What would break first under the same load test for say a 200kg kite lines same quality etc:
20m or 30m long line?
Second question same lines but now in extreme wind remembering that there is more bend in 30m lines due to wind?
Just wondering what people think as I am now using race lines.
Its all to do with load - which is the same irrespective of the line length ! Some would argue that the longer line may have more stretch (should be 30% cuz its 30% longer ) and this might make the longer line a bit more forgiving in gusty winds.
However in term of static load - kite surfer weight eg 85 kg vs 4 x 200 kg lines = 800 kg and that's a big safety margin!!
What the point of your question ?
I hope this isn't going to turn into a parasitic drag conversation....
Just ride em and know what to do if a line breaks.
I've been using a set of 23m ozone 200/100s exclusively for foiling since about November last year, so probably approaching 100 sessions, and no sign of wear. (clouds, zeeko carbon-carver) Bought two sets of 21m for future use as they are so much better than standard weight lines with the clouds.
The thicker bottom few metres on the 200/100s is good as I loop my kites a lot. I've spun all the pigtails on my kites to knots and using all loops from the pigtails included with the race lines as thin loop to thick knot works fine but thick loop to thin knot doesn't.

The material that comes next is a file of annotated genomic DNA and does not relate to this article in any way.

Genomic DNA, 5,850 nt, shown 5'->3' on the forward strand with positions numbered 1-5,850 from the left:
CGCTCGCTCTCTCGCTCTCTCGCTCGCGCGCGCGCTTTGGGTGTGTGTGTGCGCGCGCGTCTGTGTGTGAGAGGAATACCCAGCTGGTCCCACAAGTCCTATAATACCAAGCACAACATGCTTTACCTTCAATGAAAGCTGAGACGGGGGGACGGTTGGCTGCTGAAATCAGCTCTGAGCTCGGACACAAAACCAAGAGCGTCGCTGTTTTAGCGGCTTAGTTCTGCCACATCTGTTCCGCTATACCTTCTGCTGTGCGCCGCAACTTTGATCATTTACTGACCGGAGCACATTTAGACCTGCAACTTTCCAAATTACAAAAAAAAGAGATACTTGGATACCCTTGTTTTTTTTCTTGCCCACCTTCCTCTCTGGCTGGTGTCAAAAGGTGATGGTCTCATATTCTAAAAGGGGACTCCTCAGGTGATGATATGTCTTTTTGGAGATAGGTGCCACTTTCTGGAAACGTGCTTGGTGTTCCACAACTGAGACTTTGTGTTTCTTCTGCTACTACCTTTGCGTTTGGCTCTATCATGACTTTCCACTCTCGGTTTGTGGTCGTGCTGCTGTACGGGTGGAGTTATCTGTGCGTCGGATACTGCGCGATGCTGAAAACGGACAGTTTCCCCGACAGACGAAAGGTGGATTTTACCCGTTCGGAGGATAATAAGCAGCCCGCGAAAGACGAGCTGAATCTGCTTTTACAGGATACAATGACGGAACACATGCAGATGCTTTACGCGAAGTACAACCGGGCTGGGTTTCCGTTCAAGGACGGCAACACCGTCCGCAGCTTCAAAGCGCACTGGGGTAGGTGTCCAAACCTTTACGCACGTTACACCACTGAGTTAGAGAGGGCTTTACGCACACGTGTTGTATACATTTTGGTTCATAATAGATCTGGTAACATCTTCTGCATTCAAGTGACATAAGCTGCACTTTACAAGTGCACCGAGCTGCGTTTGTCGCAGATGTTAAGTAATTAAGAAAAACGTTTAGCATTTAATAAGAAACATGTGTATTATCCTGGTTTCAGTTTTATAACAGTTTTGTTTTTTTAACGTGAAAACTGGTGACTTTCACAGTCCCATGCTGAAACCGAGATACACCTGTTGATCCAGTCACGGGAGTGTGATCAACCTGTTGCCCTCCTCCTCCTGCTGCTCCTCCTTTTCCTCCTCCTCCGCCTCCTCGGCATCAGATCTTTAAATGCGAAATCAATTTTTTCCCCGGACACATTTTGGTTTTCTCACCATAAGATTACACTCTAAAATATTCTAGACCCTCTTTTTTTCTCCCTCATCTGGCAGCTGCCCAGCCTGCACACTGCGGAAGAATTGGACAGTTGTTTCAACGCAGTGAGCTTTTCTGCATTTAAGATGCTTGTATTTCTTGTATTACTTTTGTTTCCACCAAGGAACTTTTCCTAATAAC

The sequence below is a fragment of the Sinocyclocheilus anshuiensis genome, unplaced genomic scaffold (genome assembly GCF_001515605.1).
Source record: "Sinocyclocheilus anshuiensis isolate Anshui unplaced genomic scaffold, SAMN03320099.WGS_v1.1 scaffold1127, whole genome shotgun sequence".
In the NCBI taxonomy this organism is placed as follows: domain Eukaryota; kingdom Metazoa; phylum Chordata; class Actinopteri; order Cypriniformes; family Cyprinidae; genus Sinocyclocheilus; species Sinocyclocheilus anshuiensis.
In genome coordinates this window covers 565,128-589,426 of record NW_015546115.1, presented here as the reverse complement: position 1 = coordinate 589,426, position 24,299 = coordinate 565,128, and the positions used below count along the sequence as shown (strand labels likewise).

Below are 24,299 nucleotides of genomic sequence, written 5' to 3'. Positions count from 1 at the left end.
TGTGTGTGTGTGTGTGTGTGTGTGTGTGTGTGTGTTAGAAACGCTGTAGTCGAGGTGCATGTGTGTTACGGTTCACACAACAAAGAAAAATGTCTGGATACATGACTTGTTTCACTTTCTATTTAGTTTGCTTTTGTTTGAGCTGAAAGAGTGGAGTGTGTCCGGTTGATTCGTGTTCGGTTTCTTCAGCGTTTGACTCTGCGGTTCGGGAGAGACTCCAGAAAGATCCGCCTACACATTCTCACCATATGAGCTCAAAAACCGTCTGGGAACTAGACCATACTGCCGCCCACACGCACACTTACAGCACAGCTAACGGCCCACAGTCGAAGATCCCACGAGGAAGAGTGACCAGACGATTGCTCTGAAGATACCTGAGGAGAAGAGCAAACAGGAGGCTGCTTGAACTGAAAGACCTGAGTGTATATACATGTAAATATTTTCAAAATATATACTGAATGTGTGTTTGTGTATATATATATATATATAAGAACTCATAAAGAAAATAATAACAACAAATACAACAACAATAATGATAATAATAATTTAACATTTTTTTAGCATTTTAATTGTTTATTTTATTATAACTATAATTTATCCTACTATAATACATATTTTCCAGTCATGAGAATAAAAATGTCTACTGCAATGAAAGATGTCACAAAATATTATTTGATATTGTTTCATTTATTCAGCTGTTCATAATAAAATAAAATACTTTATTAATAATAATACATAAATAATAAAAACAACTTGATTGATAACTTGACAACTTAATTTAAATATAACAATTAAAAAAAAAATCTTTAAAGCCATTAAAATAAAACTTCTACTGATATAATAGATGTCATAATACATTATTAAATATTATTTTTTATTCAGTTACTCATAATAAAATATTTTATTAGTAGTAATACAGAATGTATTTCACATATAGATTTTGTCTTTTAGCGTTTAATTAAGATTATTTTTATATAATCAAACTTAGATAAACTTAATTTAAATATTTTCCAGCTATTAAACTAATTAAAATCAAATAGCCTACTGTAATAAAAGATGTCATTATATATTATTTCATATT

I would say that these days besides damaging a line, it would only be a fault in manufacturing that would create a weak point that would cause a line break.
statisically that is probable at some point so having longer lines increases the probability of getting one of those defective bits.
i hate statistics so don't care.
I've posted this before in another thread, maybe send Gunnar a message and ask him where and why his race lines broke ?
I've broken race lines too. Looked fine before I went out...
Don't forget Dyneema has a low melting point -- rubbing lines weaken them and race lines don't have a lot of strength to spare.
Use race lines if you're racing and replacing them often. If you're free riding, well I wouldn't I don't think length matters.
Gunnar was riding race gear, fully powered, high speed. I believe the original poster is riding clouds, which are oriented to lower speeds and much lower power. For myself, I'm typically riding a cloud between a third and a half the size of what the racers are using. They're heeled over at massive angles putting all their bodyweight through their seat harnesses. I'm standing much closer to vertical with far less power and line tension. I also ride strapless. For all these reasons I have no fear of consequences as severe as Gunnar suffered if I break a line, and also much less chance of breaking a line in the first place. Match your lines to your individual riding style, gear choices, and acceptable risk/performance thresholds.